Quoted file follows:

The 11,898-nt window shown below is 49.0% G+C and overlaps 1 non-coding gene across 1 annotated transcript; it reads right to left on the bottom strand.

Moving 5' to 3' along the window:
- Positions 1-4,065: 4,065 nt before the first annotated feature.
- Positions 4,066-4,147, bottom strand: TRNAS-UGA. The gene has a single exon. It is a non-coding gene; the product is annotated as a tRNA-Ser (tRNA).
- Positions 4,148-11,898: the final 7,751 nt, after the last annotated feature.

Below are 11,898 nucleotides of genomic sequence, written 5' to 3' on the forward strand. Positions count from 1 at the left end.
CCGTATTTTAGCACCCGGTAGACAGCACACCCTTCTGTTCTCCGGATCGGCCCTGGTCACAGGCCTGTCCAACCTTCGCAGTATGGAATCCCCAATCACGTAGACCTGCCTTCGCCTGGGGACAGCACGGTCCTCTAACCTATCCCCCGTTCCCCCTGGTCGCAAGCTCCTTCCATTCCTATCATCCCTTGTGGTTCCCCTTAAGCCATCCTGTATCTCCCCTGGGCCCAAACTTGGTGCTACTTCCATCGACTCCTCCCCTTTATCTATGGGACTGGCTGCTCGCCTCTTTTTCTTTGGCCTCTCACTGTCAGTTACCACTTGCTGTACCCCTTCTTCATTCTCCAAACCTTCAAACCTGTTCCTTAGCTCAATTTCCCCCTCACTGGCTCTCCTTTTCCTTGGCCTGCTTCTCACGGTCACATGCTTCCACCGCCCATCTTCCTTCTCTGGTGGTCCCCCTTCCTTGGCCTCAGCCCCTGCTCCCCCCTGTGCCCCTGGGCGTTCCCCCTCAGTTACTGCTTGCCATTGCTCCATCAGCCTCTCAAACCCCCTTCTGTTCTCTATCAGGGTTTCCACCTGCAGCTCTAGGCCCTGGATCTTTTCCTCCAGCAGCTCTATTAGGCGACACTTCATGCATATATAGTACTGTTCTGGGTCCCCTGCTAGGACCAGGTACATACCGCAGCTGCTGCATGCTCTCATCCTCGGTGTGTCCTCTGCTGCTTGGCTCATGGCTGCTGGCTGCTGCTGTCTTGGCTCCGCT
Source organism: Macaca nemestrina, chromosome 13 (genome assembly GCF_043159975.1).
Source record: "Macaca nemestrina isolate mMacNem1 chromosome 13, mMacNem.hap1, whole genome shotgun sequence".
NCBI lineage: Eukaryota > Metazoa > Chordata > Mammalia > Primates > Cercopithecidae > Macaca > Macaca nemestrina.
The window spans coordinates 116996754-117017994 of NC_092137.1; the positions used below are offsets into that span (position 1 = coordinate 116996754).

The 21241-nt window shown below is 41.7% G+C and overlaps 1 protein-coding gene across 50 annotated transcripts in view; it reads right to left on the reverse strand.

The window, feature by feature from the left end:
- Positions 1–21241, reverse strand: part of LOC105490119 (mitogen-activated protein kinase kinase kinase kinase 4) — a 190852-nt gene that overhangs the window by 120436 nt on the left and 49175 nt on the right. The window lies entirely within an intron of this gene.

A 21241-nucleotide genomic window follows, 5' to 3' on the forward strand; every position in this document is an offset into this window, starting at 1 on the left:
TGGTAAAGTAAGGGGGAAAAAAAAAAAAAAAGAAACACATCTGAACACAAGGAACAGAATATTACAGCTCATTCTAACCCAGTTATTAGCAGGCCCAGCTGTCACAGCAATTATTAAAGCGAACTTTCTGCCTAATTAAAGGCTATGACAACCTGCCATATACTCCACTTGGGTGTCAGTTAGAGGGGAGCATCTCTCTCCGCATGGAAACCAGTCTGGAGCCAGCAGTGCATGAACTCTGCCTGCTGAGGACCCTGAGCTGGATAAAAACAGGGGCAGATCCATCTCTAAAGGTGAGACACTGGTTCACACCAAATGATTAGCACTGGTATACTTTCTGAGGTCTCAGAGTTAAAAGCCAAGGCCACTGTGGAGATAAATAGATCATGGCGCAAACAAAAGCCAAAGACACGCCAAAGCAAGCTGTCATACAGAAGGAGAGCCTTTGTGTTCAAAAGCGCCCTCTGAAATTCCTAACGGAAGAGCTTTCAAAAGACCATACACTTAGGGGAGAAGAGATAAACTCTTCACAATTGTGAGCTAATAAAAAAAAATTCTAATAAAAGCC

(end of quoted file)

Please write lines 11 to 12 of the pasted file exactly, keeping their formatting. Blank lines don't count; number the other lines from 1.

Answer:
The window spans coordinates 116996754-117017994 of NC_092137.1; the positions used below are offsets into that span (position 1 = coordinate 116996754).

The 21241-nt window shown below is 41.7% G+C and overlaps 1 protein-coding gene across 50 annotated transcripts in view; it reads right to left on the reverse strand.